Following is APRA’s view of best practice in prudential regulation - not fully applicable yet to all our industries.
An entity’s management quality and risk control are the responsibility of the Board - this responsibility cannot be delegated downwards or outwards.
An entity’s directors, managers and advisers should have business and technical competence, personal honesty, and a capacity and willingness to avoid conflicts of interest.
Entities should be acutely aware of their obligations to all stakeholders, including depositors, policyholders, investors and the wider community.
Entities should be practising due diligence, peer review and clear documentation in the transaction of day-to-day business.
Entities should be complying promptly and fully with the spirit and intent of the regulatory requirements, not just the black-letter wording.
Entities should be providing leadership and training so that staff see the need for good practice, and for the compliance function to be commercially integrated, not bolted on.
Entities should be willing to cooperate promptly and fully with the regulator in making information available, in rectifying weaknesses and in resolving failures.
A strong compliance culture is set by example from the top of a regulated entity.
Fit and Proper tests are a key element of international best practice in financial regulation, and are aimed at getting high quality personnel at the top of an entity.
Alan Greenspan said in July: corporate governance to a very large extent reflects the character of the CEO, and lax corporate governance is a symptom of a failed CEO.
And went on: although we may not be able to change the character of corporate officers, we can change behaviour through incentives and penalties - APRA’s incentives and penalties seek to discourage secrecy, dishonesty and neglect.
APRA’s governance expectations are for directors, managers, the Auditor and Actuary, to be suitable for their role and conscious of their responsibilities, including whistle-blowing where relevant.
Fit and Proper tests for directors, managers and advisers now go well beyond the more traditional and narrow requirements of merely not having a conviction for dishonesty or a history of bankruptcy.
Suitability includes technical competence, personal honesty, and freedom from conflicts of interest. Also, Boards and managements should be well-balanced, team-oriented, and not subservient to a dominant personality.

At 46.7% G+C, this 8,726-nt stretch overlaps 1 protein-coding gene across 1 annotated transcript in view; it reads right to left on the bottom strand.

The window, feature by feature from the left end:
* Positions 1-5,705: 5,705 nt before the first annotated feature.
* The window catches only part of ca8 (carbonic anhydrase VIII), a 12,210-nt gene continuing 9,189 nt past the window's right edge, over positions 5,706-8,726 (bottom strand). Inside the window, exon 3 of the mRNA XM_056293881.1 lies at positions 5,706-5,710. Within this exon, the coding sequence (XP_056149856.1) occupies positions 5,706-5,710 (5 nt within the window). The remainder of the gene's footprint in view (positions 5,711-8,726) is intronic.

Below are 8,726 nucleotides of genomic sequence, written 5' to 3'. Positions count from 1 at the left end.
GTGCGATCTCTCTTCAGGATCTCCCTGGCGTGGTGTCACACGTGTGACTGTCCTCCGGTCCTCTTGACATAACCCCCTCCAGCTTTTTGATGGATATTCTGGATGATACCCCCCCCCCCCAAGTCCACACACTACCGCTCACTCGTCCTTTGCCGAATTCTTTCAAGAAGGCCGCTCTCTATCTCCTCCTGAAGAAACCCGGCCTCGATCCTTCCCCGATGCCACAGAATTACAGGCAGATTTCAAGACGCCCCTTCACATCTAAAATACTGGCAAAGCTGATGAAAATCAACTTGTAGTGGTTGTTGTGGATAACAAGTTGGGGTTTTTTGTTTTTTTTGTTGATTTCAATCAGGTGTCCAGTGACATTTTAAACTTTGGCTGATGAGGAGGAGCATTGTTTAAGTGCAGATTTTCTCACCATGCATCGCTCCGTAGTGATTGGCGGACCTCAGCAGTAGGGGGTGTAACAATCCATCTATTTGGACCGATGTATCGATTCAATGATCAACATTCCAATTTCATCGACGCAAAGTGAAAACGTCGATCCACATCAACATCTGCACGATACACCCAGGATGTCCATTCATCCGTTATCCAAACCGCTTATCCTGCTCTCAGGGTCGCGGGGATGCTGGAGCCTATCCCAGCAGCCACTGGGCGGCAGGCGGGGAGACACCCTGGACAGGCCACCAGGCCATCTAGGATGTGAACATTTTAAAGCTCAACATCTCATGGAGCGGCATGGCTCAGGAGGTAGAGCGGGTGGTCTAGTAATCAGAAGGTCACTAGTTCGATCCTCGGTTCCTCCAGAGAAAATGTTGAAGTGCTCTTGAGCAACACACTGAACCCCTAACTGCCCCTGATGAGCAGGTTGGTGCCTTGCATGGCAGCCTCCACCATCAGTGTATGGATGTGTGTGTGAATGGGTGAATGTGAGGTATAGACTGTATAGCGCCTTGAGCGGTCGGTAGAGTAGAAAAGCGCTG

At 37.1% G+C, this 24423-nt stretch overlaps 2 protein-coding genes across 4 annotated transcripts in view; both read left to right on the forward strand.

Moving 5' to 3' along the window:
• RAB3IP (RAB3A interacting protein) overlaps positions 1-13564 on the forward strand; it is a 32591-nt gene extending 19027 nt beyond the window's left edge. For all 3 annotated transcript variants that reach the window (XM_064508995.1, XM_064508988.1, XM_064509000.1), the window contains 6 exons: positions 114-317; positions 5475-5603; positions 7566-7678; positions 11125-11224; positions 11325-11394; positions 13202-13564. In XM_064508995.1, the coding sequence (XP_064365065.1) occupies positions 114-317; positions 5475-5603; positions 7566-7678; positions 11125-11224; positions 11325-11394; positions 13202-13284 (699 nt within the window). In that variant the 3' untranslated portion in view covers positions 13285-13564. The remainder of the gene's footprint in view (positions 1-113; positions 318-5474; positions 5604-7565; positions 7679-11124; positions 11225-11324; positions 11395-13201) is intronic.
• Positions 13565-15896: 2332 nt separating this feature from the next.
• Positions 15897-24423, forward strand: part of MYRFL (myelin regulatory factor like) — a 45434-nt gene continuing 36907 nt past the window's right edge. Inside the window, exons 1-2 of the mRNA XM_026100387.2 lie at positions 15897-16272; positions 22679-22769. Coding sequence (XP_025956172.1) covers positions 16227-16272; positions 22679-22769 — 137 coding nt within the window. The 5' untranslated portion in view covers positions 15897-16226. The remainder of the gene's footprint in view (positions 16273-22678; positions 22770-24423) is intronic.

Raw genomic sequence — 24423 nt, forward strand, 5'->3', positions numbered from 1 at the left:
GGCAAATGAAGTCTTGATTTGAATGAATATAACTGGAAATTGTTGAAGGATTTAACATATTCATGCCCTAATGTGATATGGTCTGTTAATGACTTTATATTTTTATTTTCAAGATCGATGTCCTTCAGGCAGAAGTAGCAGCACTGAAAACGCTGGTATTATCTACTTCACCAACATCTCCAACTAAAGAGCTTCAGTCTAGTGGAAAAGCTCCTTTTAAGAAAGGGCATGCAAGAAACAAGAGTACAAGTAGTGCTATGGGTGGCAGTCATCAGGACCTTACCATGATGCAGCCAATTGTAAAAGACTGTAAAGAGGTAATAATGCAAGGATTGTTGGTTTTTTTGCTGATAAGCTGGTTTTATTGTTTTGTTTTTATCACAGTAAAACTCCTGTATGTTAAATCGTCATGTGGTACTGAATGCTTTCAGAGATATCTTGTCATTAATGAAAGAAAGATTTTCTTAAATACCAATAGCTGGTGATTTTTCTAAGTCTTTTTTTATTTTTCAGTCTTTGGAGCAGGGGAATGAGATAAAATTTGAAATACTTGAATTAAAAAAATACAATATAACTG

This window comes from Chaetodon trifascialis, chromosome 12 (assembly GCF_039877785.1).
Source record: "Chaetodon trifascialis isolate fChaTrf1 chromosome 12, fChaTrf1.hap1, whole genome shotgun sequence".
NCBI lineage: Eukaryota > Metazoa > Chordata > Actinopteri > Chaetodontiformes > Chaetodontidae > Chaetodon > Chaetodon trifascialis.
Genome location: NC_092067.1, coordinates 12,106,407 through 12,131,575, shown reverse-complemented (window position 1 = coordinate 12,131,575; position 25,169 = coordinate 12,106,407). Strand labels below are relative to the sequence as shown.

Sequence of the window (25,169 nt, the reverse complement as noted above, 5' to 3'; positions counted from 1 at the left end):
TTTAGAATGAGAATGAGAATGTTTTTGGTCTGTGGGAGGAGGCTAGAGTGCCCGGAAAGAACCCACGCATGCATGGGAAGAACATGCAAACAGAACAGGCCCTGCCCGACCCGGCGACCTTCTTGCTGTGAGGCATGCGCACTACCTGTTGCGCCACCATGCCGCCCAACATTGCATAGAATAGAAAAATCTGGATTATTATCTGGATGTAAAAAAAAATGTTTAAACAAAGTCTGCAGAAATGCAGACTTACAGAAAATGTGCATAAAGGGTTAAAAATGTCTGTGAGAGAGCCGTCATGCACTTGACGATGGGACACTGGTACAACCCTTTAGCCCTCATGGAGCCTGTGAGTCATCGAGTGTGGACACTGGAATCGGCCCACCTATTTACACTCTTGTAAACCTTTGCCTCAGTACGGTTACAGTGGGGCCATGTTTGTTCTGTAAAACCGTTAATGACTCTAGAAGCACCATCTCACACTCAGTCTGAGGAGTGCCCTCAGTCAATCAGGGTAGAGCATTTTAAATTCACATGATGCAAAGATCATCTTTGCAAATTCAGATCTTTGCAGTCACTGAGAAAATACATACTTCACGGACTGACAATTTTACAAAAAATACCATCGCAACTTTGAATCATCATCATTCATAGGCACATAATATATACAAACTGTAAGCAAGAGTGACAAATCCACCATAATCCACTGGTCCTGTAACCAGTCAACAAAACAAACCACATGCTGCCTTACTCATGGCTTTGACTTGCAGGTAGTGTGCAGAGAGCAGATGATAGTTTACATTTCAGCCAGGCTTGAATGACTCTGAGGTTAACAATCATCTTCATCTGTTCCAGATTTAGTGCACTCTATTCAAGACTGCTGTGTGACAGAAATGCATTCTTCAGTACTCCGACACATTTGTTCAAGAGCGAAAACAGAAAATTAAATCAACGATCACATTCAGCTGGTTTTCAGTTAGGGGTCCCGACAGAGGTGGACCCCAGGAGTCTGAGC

If APRA detects a failure to exercise good risk management - for example serious problems are swept under the carpet - then we will not hesitate to deem the top personnel to be unfit, and remove them.
Regulated entities should provide annually to APRA a written Declaration of the Board certifying they have:
- complied with all relevant prudential requirements
- identified and managed all material risks
- monitored risk control performance on a regular basis
- verified the systems work in practice as intended, and
- spread a strong risk control culture across the entity.
APRA’s requirement for an annual Board Attestation is not to be taken lightly - Boards are accountable, and should do sufficient due diligence to satisfy themselves that their attestation is fair and accurate.
Certification by the Auditor is a key strand of the prudential safety net, but is working well below par in practice.
Auditors have an obligation to report on:
The Auditor should be testing adherence to, for example:
- internal risk controls to assess the overall adequacy of the risk control environment
- the regulator’s prudential requirements
- other relevant statutes & standards
- reliable statistical & financial reporting.
The Auditor should be cooperative in providing access to working papers, and participating constructively in tripartite discussions and targeted reviews - but regrettably, we aren’t always finding this in practice.
A disturbing number of auditors seem to be ignorant of the relevant statutes & standards and failing to detect & flag weaknesses such as:
- non-compliance with APRA prudential standards
- APRA returns riddled with errors & lodged late
- lack of an independent internal audit function
- delegations set at inappropriate levels of seniority
- large exposures that breach prudential limits
- inadequate controls on related lending
- inadequate controls on risky activity, and so on.
APRA is now intervening more promptly, more vigorously and more often under our existing powers than in the past, and we are developing a new comprehensive enforcement infrastructure to upgrade and standardise powers over all the regulated industries: banking, insurance and superannuation. This will require Government support to have legislative effect.
The basic powers we would hope to be using in future in the normal course of enforcement include:
- access to records and books
- appointments of independent investigators and experts
- case-by-case increases in capital requirements
- enforceable undertakings and enforceable directions,
- cease & desist notices, if we were to get this power
- licence conditions, including vetoes on business lines
- removal of unsuitable directors, managers, auditors etc.
- freezing of assets, replacing of boards, and ultimately,
- putting entities into run-off or liquidation.
The compliance function should be deeply embedded in an entity’s everyday commercial culture, and not regarded as a mere mechanical or legalistic box-ticking exercise.
The Auditor should be well-informed about the entity’s regulatory obligations, vigilant in detecting breaches and weaknesses, and always ready to qualify sign-offs - regulated entities for their part should ensure that audit obligations are clearly established in the audit engagement.
Finally, there is a strong likelihood that a commercially well-run company - in business for the long-term - is also by nature honest, open, professional and prudent.